According to the present invention, an appliance for removing ash from fireplaces includes an intermediate rigid container in a vacuum circuit including a household vacuum cleaner as the vacuum source and suitable hoses for establishing a vacuum path between the intermediate container and the vacuum cleaner and a suitable pick-up hose for drawing ash from the fireplace to the intermediate container. The intermediate container a removable lid and inlet and outlet tube permanently affixed through openings in an upstanding wall of the rigid container. The tubes are conveniently located on opposite sides of the container with the inlet preferably near the top of the container and the outlet near the bottom or lower side wall portion of the container.
This arrangement provides for a vacuum flow inwardly and downwardly through the container and outwardly near the bottom of the container toward the household vacuum cleaner. The inlet opening projects a substantial distance into the interior of the container providing a support for a disposable liner or porous vacuum bag within the container.
The container further includes a flame barrier covering the oulet opening to prevent hot coals from penetrating the rigid container and from entering the interior of the household vacuum cleaner.
It is an important aspect of the invention that a porous vacuum bag be fitted within the container mounted at its inlet end to the inwardly projecting inlet tube and for serving as a collector of soot and ash removed from the fireplace. This arrangement enables the operator to dispose of the porous vacuum bag after one or more fireplace cleanings without having to carry the appliance to a final disposal point, i.e., dust bin or ash can, while at the same time having a clean appliance without ash or soot residue therein.
As an additional feature to the present invention, the porous vacuum bag is itself entirely enclosed except for the inlet tube opening and together with the flame barrier serves as a double filter to prevent ash from leaving the intermediate container and entering the household vacuum cleaner.
It is an object of the present invention to provide a vacuum powered appliance for ash removal in which the operator is spared the dirty and distasteful chore of final disposal of the ash and the follow-up chore of cleaning the appliance of residual soot and ash each time the appliance is used.
It is a further object of the present invention to provide a convenient disposal bag for collecting the ash within the receptacle allowing the operator to simply remove the bag to the final disposal point without further cleaning steps being required.
It is another object of the present invention to provide an appliance for vacuum ash removal in which the vacuum path includes a double filter in the form of the porous vacuum bag and flame barrier to prevent ash from entering the vacuum source typically a household vacuum cleaner.
A preferred embodiment of the invention has been chosen for purposes of illustration and is shown in the accompanying drawing in which:
FIG. 1 is a schematic view of the vacuum ash removal appliance according to the present invention.
FIG. 2 is a plan view of the intermediate container of the appliance shown in FIG. 1.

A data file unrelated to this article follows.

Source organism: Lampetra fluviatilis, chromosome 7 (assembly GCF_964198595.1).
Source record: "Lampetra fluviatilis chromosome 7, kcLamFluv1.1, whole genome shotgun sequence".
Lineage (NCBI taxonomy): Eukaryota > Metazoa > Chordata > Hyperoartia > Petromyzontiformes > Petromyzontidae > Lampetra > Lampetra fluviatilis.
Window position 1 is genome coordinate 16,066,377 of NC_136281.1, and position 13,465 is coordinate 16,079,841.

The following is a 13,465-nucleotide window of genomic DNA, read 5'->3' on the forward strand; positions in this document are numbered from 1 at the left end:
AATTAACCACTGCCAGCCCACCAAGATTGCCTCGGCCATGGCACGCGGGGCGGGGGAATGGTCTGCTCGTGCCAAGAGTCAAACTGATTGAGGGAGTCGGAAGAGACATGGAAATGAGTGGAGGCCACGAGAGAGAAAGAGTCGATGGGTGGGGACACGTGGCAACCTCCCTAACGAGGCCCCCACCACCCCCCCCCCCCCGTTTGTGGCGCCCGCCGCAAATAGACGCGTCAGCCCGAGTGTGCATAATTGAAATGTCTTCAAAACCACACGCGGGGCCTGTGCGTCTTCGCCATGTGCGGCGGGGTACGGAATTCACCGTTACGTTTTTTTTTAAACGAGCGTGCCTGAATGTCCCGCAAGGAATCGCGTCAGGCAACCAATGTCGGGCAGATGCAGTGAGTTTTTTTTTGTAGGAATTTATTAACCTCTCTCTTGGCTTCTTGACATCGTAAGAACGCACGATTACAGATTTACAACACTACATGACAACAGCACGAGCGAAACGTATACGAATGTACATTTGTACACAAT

Referring now to the drawing, the appliance 10 of the present invention is intended to remove ash from a fireplace, barbeque, wood stove, and the like and includes as its principal components a household vacuum cleaner 12, an intermediate collector container 14 and suitable hoses 16a-b defining a vacuum path between fireplace F and the household vacuum cleaner. The vacuum cleaner is chosen according to the volume of ash periodically to be removed and can be an ordinary household vacuum cleaner or one of greater capacity if institutional or commercial furnaces are involved. For purposes of describing the preferred embodiment primary reference is to an appliance suitable for household use.
The intermediate container 14 is a rigid container preferably of steel and of suitable capacity as for example a five gallon steel container with a removable cover 18 which is held in place by two or more toggle fasteners 20. The lid and container are provided with suitable packing (not shown) to avoid vacuum loss in operation.
The container includes inlet 22 and outlet 24 opening preferably on opposite sides of the container wall 26 so that the ash pick-up hose 16a and its pick up nozzle 17 project from one side toward the fireplace and the outlet vacuum hose 16b projects in the opposite direction toward the interior of the room. An inlet tube 28 is welded in place at inlet opening with the tube projecting well into the interior of the container approximately two inches serving as a mounting point for a disposable bag 30 fitted within the container.
An outlet tube 32 is affixed by welding to the outlet opening without projecting into the container and, of course, projecting outwardly from the side wall of the container a suitable distance two to three inches in the preferred embodiment in order to provide a secure connection for the vacuum tubing 16b. The interior of the container in the vicinity of the outlet opening is provided with a fine mesh flame retarder 34 to prevent hot coals from passing through the container into the interior of the vacuum cleaner.
Perferably, the inlet tube is located near the top of the container while the outlet tube is located near the container bottom and the inlet and outlet tubes 28, 32 lie along a diametrical plane D.sub.1 of the container (FIG. 2). This arrangement allows for an advantageous downward and inward flow of ash in the collector container. Additionally, the container may be provided with a bail B which is secured along a second diameter D.sub.2 positioned 45 arrangement is a convenience for suitably positioning the bail with respect to the inlet/outlet openings with minimal interference.
The ash pick-up hose and the outlet vacuum hose are wire-reinforced hose of suitable diameter (typically 11/2"-3") for conveying soot and ash without clogging. The interior of the container is fitted with a porous vacuum bag 30 which is entirely enclosed and which has an opening 36 with a reinforced wall portion 38 of complimentary diameter for fitting over the inwardly projecting tube 28 thereby effectively to seal the interior of the container from migration of soot and ash when the appliance is in operation. Additionally, the vaccum bag serves as a first barrier to prevent passage of hot coals through the collector container. The vacuum bag can be of conventional design and of sufficient capacity to occupy the interior of the container and to handle ash ordinary collected from a household fireplace in one or more fireplace cleanings. When full (usually after 5-7 uses) the cover 18 is lifted and the vacuum bag is removed and discarded.
In operation with activation of the vacuum cleaner the appliance will draw ash and soot from a fireplace by establishing a vacuum path from the fireplace to the interior of the disposable bag through the porous bag wall and the fire arrester to the vacuum cleaner. During this operation soot and ash collected and confined to the interior of the disposable bag and the disposable bag itself and the fire arrester acting as a double barrier to migration of hot coals into the vacuum cleaner.